Overall I found the room to be comfortable and well-designed, but there was one small thing that bothered me. There was no master light switch anywhere, and definitely not one by the bed, like you’d find in many high-end hotels. This meant every morning and evening I had to turn off the lamps, bathroom lights and hallway lights one by one.
Food and Beverage
With my status, I was able to enjoy free breakfast daily in the hotel’s 59th-floor executive lounge. Much like my room, the views here would’ve been spectacular if the weather had been cooperating.
Inside the lounge was a staircase leading up to what the hotel claimed was the highest library in the world. (And it is, indeed, recognized as such by Guinness.)
The breakfast spread was solid, starting with snacks and daily newspapers at the entrance.
There food represented a good mix of western and Chinese options, such as breakfast meats, fried rice, noodles and several different kinds of dumplings.There were also plenty of cold options, including breads, cheeses, pastries, salad and fruit.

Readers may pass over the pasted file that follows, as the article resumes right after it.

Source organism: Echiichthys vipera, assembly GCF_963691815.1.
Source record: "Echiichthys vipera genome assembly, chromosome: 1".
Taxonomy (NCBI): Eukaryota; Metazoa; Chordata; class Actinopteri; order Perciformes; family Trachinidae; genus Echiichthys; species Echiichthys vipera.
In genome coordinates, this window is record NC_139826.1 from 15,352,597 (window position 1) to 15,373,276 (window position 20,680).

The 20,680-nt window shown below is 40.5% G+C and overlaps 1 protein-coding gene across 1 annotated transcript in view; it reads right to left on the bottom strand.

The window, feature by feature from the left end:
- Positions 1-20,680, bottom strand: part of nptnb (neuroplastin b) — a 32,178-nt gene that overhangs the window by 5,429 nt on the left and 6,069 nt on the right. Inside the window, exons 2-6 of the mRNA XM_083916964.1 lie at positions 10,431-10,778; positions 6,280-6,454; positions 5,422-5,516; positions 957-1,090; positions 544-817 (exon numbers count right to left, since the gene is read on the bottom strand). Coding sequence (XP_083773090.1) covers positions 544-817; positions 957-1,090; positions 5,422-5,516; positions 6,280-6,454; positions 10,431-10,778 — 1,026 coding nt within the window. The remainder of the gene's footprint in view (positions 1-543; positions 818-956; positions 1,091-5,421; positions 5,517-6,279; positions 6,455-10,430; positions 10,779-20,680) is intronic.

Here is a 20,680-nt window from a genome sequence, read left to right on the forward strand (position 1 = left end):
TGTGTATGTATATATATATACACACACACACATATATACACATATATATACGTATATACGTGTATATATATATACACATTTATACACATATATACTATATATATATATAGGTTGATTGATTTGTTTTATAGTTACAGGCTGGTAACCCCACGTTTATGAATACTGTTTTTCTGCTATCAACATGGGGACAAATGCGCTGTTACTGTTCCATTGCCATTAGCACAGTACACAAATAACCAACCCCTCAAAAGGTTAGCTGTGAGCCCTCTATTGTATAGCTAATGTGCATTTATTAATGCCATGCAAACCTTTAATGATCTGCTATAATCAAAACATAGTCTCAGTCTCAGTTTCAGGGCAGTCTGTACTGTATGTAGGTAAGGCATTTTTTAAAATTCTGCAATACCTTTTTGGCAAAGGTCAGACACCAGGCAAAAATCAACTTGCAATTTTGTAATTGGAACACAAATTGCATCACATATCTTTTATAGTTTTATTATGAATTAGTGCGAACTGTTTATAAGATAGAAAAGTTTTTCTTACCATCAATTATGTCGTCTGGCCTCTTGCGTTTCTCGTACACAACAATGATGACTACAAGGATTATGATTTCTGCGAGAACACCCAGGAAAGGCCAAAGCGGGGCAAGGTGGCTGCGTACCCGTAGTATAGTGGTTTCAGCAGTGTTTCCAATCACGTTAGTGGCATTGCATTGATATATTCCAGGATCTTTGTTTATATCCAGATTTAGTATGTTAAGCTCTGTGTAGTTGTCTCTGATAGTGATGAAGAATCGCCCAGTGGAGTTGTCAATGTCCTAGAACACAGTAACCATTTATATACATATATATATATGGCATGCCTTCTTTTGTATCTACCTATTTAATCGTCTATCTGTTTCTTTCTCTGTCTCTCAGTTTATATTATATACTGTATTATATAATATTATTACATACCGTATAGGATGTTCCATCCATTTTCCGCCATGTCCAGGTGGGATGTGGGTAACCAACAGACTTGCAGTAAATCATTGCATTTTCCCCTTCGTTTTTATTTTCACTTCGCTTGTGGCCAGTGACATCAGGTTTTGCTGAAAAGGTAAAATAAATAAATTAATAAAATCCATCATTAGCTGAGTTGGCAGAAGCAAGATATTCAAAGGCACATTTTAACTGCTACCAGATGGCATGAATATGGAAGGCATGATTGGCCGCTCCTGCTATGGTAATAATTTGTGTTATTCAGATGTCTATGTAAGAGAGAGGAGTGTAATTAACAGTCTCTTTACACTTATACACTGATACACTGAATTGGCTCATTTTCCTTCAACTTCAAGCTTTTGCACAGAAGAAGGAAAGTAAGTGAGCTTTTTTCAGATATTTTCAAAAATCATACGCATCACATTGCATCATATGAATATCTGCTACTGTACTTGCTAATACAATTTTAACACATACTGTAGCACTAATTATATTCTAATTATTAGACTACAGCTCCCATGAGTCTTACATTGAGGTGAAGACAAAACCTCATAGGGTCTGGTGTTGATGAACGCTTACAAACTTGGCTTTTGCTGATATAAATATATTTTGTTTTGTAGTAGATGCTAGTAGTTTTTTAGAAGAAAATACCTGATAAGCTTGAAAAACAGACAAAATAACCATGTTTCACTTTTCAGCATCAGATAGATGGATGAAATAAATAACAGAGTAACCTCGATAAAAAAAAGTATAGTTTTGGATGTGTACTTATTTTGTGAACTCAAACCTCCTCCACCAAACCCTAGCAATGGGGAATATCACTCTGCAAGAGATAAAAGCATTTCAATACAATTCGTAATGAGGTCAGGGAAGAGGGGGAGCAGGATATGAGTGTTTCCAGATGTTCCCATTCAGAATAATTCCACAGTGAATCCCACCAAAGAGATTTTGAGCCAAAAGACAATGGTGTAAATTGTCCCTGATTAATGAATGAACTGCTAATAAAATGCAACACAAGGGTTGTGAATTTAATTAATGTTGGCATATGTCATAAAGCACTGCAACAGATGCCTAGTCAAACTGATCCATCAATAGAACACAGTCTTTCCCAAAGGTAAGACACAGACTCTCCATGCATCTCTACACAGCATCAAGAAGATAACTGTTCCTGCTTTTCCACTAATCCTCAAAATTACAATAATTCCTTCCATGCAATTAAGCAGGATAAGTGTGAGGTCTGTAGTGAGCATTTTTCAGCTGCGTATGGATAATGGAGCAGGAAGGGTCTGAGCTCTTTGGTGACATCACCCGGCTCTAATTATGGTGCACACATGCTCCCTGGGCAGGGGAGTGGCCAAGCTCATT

The food was all fine, though not always as hot as it should’ve been and not nearly as high-quality as some of the meals I ate while out and about in the city. There also wasn’t any variety from day to day, so by the end of my stay I was getting a little tired of the same breakfast.
One interesting thing happened, which I’ll chalk up to the language barrier. On my first morning, I asked one of the servers for a cappuccino, which you can see in the above picture. Even though the foam on top was a thick solid layer that felt more like Jell-O, I happily drank it. The next morning I asked for black coffee and was brought the exact same cappuccino-like thing, buried under a blanket of hard foam.
The hotel had five cafes and restaurants. While I didn’t sample any of them, I received an email a few days before my stay informing me that as a Marriott Platinum member I would receive a 20% discount at any of them. I passed by the lobby lounge every day as I switched between the ground-floor elevators and those that connected to the guest rooms.